This solution achieves efficiencies of greater than 90%, ensuring that almost all of the energy derived from the PoE controller is converted into light, allowing the design to deliver up to 6000 Lumen. Such performance is well-aligned to the prevailing pressure to minimize power demands and deliver smart lighting solutions.
Connected lighting platform
ON Semiconductor has developed a connected lighting platform, a modular development kit for industrial LED lighting solutions. The configurable dual stage platform provides up to 70 W of power, delivering up to 7000 Lumen of light from either an AC/DC power supply or via PoE, depending upon the power module selected. The system supports up to four LED strings and each LED driver board has two FL7760 drivers for each LED string, delivering 27 W per string.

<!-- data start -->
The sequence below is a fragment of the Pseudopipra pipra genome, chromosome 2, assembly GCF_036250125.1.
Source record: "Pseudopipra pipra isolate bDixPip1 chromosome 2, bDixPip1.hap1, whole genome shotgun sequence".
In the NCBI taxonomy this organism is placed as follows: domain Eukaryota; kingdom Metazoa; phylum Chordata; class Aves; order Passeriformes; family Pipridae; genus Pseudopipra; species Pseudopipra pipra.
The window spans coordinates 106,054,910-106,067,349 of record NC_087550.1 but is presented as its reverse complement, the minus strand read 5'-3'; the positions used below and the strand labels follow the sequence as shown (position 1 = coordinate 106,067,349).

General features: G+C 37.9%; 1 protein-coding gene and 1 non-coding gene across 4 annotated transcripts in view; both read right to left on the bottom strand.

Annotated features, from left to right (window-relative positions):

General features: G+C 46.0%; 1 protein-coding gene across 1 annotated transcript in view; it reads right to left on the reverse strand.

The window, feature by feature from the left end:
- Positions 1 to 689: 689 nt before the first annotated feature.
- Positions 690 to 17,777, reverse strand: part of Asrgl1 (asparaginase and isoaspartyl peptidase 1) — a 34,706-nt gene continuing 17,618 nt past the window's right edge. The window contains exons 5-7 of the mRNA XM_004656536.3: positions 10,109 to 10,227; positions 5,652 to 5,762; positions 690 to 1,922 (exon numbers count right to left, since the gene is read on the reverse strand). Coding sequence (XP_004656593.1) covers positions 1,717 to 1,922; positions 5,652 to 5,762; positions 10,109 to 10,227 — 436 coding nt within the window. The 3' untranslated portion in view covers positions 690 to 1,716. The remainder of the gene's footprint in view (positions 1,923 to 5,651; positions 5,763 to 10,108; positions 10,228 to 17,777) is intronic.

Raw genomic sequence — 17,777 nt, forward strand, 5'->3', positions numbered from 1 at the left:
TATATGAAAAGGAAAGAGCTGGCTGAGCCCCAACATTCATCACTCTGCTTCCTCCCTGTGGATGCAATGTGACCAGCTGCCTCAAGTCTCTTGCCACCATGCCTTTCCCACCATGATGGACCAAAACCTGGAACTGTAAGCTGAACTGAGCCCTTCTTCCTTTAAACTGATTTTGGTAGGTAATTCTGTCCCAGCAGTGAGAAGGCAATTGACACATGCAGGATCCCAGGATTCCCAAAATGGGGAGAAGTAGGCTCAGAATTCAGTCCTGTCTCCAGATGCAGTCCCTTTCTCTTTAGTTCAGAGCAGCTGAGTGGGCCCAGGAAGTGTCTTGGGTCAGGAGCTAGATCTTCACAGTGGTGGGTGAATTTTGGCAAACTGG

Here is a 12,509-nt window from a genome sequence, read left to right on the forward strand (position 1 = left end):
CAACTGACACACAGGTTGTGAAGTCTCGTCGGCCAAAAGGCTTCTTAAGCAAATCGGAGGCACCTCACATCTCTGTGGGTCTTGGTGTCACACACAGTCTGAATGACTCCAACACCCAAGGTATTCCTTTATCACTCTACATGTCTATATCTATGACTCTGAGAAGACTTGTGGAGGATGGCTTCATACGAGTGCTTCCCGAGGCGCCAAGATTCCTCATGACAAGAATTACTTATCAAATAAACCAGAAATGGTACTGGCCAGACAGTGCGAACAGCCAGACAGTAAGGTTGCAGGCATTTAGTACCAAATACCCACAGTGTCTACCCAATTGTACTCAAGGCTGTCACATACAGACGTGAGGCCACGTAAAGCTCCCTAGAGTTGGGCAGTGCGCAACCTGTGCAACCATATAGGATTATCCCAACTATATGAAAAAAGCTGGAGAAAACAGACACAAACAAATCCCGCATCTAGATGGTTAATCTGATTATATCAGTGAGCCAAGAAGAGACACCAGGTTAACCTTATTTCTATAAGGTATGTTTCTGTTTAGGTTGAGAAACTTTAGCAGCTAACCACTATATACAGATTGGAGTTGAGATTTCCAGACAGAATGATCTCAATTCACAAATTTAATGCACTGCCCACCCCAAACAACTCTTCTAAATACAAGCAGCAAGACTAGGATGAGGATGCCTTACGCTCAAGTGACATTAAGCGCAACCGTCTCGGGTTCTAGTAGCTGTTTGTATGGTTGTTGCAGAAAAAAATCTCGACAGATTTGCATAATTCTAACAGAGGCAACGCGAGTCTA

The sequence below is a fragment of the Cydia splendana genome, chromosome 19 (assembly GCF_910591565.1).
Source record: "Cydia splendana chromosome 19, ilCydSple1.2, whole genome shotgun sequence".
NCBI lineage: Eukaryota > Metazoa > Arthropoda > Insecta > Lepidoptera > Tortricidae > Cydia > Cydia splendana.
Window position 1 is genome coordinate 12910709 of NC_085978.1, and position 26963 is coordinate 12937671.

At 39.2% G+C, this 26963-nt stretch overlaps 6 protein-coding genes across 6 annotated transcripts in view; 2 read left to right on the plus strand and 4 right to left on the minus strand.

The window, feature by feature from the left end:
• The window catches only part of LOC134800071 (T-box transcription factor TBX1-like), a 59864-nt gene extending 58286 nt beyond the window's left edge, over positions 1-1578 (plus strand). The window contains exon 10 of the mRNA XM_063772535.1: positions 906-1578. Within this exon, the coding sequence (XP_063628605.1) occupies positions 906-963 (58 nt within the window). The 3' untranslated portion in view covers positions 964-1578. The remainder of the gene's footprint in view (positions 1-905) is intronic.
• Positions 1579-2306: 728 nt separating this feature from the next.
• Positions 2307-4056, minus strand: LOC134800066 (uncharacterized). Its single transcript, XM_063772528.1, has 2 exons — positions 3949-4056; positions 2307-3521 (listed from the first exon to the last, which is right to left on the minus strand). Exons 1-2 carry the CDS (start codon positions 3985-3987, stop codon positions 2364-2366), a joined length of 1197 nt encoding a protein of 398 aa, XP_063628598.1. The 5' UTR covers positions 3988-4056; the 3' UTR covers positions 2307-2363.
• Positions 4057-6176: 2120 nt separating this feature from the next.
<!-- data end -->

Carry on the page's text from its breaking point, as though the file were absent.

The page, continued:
Figure 4: The Connected Lighting Platform
Based on the RSL10 System in Package (RSL10 SIP), the connectivity module provides low-power wireless control options, including on/off, dimming and programming. Using the provided CMSIS-pack, developers can take advantage of a number of available use-cases to customize their lighting application with additional functionalities. The RSL10 FOTA mobile app (available on Google Play and Apple IoS) also adds support for wireless firmware upgrades, while the RSL10 Sense and Control app enables developers to control and monitor environmental sensors and actuators from a mobile device.
By helping industrial manufacturers reduce energy consumption, connected lighting has significant potential within the Internet of Things (IoT). The Connected Lighting Platform is an optimized, cost-effective design that combines the best of all technologies needed for the most demanding LED lighting applications.